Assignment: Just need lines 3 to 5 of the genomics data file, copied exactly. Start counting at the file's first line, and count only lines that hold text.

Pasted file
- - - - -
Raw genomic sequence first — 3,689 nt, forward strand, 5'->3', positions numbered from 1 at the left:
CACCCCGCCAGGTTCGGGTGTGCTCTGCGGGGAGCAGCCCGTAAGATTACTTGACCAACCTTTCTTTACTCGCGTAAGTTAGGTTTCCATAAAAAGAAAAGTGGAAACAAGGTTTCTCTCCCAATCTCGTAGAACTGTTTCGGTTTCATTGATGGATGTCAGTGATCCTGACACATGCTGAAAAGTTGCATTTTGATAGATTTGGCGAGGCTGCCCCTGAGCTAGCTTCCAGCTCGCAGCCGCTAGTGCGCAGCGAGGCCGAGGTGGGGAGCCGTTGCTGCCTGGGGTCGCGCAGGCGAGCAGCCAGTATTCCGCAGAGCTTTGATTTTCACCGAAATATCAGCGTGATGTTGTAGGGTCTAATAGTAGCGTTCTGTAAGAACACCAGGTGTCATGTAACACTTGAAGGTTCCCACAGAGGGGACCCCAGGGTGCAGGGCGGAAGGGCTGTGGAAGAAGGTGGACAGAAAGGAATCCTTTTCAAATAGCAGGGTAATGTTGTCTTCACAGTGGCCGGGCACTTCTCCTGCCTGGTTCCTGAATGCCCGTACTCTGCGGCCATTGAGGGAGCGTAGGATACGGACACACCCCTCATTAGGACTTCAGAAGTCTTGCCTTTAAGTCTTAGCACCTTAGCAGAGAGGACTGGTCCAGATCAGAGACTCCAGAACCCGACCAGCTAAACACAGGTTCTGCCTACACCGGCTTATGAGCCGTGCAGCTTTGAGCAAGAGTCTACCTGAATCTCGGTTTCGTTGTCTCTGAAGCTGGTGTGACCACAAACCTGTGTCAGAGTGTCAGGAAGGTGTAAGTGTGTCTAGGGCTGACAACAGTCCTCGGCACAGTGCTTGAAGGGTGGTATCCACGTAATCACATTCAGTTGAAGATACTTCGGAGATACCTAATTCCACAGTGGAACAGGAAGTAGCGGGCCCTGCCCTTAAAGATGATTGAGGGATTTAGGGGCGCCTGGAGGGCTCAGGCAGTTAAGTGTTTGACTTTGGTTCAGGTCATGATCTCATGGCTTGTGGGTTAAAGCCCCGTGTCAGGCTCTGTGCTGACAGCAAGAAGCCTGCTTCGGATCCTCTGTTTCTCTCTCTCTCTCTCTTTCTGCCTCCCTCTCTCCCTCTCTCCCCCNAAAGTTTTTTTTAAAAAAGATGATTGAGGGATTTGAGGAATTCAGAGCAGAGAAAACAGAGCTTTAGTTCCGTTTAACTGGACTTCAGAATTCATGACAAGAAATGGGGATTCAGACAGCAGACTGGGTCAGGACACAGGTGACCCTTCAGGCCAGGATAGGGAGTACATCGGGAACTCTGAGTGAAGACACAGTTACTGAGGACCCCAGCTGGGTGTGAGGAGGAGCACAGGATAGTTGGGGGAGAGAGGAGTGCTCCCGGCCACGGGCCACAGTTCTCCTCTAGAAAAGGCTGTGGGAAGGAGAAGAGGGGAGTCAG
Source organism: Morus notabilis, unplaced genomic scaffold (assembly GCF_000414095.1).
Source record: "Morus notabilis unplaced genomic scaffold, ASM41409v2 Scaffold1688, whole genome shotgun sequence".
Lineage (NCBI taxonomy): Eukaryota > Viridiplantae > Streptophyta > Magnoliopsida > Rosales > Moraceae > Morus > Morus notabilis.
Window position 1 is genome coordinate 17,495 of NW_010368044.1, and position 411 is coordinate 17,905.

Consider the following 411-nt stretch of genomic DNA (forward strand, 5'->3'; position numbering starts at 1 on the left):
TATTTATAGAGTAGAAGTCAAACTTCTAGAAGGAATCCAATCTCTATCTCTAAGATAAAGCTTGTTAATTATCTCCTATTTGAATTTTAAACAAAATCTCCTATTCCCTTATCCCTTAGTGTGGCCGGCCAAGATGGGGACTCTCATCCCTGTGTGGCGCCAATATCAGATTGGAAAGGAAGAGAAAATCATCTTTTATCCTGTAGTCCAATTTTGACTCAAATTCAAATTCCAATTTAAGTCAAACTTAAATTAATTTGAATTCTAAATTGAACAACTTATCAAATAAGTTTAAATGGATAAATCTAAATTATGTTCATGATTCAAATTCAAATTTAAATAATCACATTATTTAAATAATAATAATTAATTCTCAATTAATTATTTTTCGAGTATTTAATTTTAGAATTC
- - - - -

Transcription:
Source organism: Morus notabilis, unplaced genomic scaffold (assembly GCF_000414095.1).
Source record: "Morus notabilis unplaced genomic scaffold, ASM41409v2 Scaffold1688, whole genome shotgun sequence".
Lineage (NCBI taxonomy): Eukaryota > Viridiplantae > Streptophyta > Magnoliopsida > Rosales > Moraceae > Morus > Morus notabilis.